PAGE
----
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Energy markets to ‘undergo lasting change’ says BP Energy Outlook 2020

Image: BP.

Image: BP.

Globally fossil fuel consumption is set to fall for the first time ever as renewables continue to surge over the next thirty years, according to oil and gas giant BP’s 2020 Energy Outlook Report.

The outlook focused on three different potential scenarios; rapid, net zero and business as usual (BAU). The Rapid Transition Scenario looked at the impact of significantly higher carbon prices, along with specific, targeted measures that would help ‎carbon emissions from energy use to fall by around 70% by 2050.

The Net Zero Scenario assumes the same high prices and policy measures, but reinforced by significant shifts in societal behaviour and preferences, which would allow carbon emissions from energy to fall by 95% globally in 2050.

The BAU Scenario government policies, technologies and social ‎preference follow the same trajectory that they are on currently. While this would mean carbon emissions fall – peaking in the mid-2020s – progress would be slow, with emissions less than 10% below 2018 levels by 2050.

All three scenarios have a number of common elements, including the rise of energy demand in the short term. The consumption of fossil fuels will fall and be replaced by renewables, led by solar and wind, and there is likely to be a fundamental restructuring of the ‎global energy system.

Oil is set to fall in use dramatically, especially in the rapid and net zero scenarios, which could mean that peak consumption was in 2019. Last year, it reached 100 million barrels a day, but since has failed to reach such height due to a number of reasons, but particularly because of a drop in demand cased by international lockdowns as the COVID-19 pandemic continues.

The fall in the consumption of oil and other fossil fuels will depend on policy choices made globally. The pace of the electrification of transport will have a direct correlation to when oil demand peaks, while natural gas proves more resilient due to its role in supporting fast growing economies.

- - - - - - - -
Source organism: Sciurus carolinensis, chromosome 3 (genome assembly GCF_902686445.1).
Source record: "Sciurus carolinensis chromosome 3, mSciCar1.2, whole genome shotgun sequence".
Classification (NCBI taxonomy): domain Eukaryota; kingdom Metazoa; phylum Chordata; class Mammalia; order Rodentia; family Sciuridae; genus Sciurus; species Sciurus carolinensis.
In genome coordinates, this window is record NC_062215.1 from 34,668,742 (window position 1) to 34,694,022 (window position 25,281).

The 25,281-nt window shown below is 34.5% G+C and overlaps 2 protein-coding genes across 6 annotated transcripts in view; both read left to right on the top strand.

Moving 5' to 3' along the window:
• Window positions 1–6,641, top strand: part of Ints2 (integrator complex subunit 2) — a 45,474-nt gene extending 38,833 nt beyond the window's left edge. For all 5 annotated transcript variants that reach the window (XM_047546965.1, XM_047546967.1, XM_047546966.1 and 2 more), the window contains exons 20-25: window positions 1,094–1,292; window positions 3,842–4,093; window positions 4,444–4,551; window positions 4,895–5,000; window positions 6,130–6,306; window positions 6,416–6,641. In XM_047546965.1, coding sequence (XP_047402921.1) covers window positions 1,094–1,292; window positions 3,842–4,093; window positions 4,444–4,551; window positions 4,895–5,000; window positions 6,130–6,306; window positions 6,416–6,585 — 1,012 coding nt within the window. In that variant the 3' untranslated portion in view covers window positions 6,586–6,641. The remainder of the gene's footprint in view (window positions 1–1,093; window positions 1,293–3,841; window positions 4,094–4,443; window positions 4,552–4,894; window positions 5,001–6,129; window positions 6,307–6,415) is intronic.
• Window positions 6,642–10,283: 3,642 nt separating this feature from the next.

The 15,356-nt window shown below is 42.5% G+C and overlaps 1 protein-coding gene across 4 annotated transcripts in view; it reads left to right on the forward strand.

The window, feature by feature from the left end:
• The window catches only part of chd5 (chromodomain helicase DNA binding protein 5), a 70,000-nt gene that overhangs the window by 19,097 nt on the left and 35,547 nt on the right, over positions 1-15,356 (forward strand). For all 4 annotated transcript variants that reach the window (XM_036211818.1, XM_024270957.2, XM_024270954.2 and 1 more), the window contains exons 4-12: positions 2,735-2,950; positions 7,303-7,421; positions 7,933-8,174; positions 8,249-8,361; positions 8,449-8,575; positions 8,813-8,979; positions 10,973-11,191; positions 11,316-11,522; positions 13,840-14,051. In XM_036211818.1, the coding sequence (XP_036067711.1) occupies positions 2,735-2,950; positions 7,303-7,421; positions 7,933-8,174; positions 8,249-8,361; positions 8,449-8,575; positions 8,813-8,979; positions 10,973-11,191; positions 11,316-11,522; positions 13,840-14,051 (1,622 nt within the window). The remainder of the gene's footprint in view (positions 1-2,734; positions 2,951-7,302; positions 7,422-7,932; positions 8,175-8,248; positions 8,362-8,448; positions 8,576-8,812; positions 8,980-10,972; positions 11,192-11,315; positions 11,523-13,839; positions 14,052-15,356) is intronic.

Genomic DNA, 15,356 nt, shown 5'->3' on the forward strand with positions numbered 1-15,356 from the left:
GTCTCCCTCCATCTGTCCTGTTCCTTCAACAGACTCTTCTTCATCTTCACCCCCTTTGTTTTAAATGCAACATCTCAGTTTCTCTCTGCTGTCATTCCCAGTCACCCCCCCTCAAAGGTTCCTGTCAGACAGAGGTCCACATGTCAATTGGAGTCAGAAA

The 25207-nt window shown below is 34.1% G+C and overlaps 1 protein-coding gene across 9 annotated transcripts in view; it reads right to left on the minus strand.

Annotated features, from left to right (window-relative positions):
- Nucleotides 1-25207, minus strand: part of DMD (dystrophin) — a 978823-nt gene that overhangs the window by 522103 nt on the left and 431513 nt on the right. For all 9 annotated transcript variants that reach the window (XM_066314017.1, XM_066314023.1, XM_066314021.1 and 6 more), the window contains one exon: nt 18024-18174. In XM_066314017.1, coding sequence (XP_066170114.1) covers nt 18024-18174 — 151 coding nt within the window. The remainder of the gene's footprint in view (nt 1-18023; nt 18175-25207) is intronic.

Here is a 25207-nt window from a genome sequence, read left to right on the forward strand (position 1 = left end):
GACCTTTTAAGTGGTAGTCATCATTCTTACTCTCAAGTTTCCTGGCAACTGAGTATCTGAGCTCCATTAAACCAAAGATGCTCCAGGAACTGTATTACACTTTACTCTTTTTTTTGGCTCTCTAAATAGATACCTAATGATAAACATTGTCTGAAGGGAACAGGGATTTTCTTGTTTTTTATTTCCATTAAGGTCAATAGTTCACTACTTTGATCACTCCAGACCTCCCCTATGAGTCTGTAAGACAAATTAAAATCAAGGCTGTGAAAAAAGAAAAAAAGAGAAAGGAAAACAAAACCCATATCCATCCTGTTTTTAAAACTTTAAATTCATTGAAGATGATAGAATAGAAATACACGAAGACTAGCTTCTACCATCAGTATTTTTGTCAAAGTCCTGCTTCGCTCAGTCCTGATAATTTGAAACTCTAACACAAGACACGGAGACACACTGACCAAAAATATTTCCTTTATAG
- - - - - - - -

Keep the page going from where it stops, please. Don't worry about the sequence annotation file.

To reach the levels of decarbonisation seen in both the rapid and net zero scenarios carbon prices will need to reach $250/tonne ‎of CO2 (2018 prices) in the developed world by 2050 and $175 in emerging economies.

As renewables begin to take over from fossil fuels across all three scenarios, the energy markets will change, leading to a more diverse energy mix, greater consumer choice, more localized ‎energy markets and increasing levels of integration and competition according to the Outlook.


Image: BP.
Image: BP.

Along with this, the use of hydrogen is likely to increase to support the decarbonised energy system, carrying energy to activities that are difficult or costly to electrify.

BP’s CEO Bernard Looney said the Energy Outlook had been tracking the trajectory of the global energy system for a decade now.

“This year’s Outlook has been instrumental in the development of the new strategy ‎we announced in August. I hope it is useful to everyone else seeking ways to accelerate the energy ‎transition and get to net zero. We welcome any feedback on the content and how we can improve.”

The Outlook comes after BP announced its intention to reinvent itself to become a net zero company, increasing its renewables capacity to 50GW by increasing investment tenfold. Last Thursday, it announced that it had made a US$1.1 billion (£844 million) investment into four projects within two of Equinor’s existing leases, transferring 50% of non-operated interests in the sites from Equinor to BP.

“Our new purpose and ambition are underpinned by four fundamental judgements about the future”, added Looney. ‎“That the world is on an unsustainable path and its carbon budget is running out. That energy markets ‎will undergo lasting change, shifting towards renewable and other forms of zero- or low-carbon ‎energy. That demand for oil and gas will be increasingly challenged. And that, alongside many others, ‎BP can contribute to the energy transition that the world wants and needs, and create value doing ‎so.‎”

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